Post-Earthquake Structural Health Monitoring System (PE-SMS)
The Royal Academy of Engineering---Frontiers of Engineering Seed Funding
Coventry University, Plymouth University and University of San Carlos
Dr. Ross Wilkins (Coventry University, UK), Dr. Andrew Fox (Plymouth University, UK), Engr. Isabelo Rabuya (University of San Carlos, Philippines), Engr. Mark Cabilo Rabuya (University of San Carlos, Philippines)
Within urban centres of ODA countries, reinforced concrete structures (RCS) are the most common building archetype. However, poor design and poor quality control during construction make RCSs more susceptible to earthquake damage compared to other building systems. In addition, ODA countries possess limited numbers of engineers qualified to undertake post-earthquake damage assessment and delays in the completion of damage assessments can be significant. Without a building damage assessment, victim communities are unable to recover from the earthquake event and, on top of the physical damage, delays can lead to significant additional social and economic damage within the community.
This proposal aims to develop a Post-Earthquake Structural Health Monitoring System (PE-SMS). The PE-SMS will be an end-to-end proof of concept wireless sensor network for collection, communication and aggregation of structural health data. This data will greatly facilitate the post-earthquake structural assessment process, helping engineers target buildings that show signs of distress and allow some form of social and economic recovery in advance of the completion of a full damage assessment.
The PE-SMS will be validated through lab tests in the UK and field trials in the Philippines where a recent earthquake will provide a sample of buildings to test the system. These trials aim to show that wirelessly connected battery powered sensors are feasible and practical, for post-earthquake evaluation.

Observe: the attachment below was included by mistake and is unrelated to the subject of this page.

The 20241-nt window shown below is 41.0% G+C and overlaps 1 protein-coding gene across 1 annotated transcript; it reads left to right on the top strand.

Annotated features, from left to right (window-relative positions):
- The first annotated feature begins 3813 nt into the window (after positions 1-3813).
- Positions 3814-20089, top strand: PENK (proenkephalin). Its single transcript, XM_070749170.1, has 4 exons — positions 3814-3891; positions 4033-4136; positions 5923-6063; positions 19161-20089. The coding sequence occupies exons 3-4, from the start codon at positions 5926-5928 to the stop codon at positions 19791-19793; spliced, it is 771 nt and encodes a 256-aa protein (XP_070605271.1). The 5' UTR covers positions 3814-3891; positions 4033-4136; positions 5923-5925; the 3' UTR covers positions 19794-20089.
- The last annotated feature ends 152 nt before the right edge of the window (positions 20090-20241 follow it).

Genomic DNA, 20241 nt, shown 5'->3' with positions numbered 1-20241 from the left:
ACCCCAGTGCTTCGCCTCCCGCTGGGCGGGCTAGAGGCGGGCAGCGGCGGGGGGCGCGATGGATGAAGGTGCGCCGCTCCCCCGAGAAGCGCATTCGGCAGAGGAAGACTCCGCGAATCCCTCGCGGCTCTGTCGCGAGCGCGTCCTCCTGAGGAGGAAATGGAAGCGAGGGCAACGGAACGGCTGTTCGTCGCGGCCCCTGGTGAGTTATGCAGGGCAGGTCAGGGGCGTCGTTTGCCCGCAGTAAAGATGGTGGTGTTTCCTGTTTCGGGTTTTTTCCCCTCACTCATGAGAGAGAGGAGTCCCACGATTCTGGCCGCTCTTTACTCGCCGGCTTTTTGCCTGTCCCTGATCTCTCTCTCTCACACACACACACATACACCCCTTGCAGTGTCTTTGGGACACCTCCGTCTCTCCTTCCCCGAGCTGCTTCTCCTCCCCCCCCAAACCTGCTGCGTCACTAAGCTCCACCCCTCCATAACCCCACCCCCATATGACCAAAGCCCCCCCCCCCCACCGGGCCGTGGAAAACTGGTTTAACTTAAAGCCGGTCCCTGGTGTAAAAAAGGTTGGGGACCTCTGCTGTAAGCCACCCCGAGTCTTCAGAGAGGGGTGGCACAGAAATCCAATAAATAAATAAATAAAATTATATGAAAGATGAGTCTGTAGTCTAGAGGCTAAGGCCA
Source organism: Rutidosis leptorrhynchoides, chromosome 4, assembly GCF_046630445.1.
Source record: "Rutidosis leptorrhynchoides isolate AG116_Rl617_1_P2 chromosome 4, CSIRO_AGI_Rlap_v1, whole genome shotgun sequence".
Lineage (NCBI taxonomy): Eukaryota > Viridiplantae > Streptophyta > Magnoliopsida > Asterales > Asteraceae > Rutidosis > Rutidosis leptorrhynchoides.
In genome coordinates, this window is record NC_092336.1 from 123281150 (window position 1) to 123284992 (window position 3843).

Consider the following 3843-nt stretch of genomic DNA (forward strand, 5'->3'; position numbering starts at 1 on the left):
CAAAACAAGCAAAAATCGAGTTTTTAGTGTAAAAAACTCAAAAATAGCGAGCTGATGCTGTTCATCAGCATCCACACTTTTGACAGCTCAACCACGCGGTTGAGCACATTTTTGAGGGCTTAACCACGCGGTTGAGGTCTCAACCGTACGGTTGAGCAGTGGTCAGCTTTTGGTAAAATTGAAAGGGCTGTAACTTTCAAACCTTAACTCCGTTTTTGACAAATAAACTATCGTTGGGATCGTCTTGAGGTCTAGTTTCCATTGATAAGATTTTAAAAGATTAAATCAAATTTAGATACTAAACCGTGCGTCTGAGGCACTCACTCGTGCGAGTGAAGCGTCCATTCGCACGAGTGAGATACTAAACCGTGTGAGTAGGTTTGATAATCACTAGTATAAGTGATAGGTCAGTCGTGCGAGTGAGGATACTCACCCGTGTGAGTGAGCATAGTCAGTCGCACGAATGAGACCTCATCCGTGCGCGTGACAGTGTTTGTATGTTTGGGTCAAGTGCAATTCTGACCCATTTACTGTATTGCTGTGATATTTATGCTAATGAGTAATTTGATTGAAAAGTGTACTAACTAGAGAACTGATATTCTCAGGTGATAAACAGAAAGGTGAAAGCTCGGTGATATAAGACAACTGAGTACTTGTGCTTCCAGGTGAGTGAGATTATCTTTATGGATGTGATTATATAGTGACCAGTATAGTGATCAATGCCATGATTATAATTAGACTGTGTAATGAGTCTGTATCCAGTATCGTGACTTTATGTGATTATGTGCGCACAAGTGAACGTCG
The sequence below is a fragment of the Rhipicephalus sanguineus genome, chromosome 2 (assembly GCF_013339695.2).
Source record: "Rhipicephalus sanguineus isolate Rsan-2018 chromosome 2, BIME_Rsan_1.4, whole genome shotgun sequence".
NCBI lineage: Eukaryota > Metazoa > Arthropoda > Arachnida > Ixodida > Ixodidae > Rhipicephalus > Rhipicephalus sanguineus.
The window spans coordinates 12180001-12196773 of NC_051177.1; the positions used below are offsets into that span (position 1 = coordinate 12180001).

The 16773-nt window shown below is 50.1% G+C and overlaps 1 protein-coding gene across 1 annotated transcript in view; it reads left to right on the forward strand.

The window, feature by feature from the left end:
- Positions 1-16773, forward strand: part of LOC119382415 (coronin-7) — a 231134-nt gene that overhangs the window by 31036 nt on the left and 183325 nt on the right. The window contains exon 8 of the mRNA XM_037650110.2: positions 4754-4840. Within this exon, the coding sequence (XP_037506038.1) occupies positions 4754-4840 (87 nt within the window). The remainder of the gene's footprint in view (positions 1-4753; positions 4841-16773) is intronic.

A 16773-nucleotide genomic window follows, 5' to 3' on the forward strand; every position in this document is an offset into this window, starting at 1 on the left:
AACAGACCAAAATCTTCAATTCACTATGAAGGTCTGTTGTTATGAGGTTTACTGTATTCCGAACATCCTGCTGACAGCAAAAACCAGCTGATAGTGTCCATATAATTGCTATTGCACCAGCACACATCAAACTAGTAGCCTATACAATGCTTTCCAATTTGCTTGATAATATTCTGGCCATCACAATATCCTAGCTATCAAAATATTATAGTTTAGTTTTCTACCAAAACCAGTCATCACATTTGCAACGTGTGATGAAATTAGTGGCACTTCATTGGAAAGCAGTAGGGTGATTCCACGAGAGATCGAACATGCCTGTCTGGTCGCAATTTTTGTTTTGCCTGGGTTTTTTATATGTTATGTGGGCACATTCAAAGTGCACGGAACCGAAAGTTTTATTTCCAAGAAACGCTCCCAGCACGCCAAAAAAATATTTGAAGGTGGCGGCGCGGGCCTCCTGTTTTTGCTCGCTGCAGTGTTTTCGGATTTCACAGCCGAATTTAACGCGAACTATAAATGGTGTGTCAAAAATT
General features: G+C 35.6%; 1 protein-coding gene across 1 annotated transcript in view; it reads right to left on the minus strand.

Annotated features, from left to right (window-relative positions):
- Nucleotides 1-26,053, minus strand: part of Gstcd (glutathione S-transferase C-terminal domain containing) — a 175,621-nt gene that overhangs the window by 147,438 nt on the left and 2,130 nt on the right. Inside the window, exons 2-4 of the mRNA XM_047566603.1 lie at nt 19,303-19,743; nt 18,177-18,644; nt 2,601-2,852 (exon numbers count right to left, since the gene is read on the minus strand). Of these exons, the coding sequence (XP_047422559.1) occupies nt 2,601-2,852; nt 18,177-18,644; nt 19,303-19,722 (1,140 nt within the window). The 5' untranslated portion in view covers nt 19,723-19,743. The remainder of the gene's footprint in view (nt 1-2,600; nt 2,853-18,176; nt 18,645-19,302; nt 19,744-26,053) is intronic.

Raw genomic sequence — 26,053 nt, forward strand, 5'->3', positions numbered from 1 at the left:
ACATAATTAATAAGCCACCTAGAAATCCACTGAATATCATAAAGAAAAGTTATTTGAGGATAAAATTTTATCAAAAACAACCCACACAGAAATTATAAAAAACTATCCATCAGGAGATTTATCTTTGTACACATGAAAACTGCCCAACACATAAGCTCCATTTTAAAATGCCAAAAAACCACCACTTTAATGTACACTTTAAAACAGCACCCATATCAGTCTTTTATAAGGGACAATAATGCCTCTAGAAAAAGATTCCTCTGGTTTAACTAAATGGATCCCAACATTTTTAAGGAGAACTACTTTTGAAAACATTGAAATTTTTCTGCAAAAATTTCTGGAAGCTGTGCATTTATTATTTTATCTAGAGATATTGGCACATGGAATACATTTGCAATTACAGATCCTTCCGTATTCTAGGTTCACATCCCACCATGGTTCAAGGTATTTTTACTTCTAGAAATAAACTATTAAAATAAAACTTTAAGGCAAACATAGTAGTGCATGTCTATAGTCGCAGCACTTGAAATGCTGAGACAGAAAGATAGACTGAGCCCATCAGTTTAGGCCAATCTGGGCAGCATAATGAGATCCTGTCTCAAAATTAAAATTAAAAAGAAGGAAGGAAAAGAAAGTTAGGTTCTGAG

Many countries of the world suffer from the threat of earthquakes, but the socio-economic impact of earthquake events is disproportionately significant in less developed countries. We aim to assist engineers and disaster managers in the Philippines, by mitigating the impact of earthquakes in the country. The predominant building system used in many of areas of the Philippines is a reinforced concrete column, beam and slab framework with infill panels made from a variety of other materials. Reinforced concrete frame structures are highly susceptible to seismic damage and require expert engineering analysis to assess damage induced by a seismic event.
The Philippines has only a limited number of engineers qualified to undertake post-earthquake damage assessment, so delays in the completion of assessments can be significant. A PE-SMS system deployed quickly will have a significant impact, reducing delays in the damage assessment process, reducing potential loss of life due to building collapse and mitigating avoidable social and economic losses.
The HELP Refugee project aims to:
1. Increase the access of forcibly displaced people to affordable and sustainable energy.
2. Introduce new principles for the design, procurement and provision of energy products and services to forcibly displaced communities worldwide.
Exploring reduced wiring weight and complexity in production engines.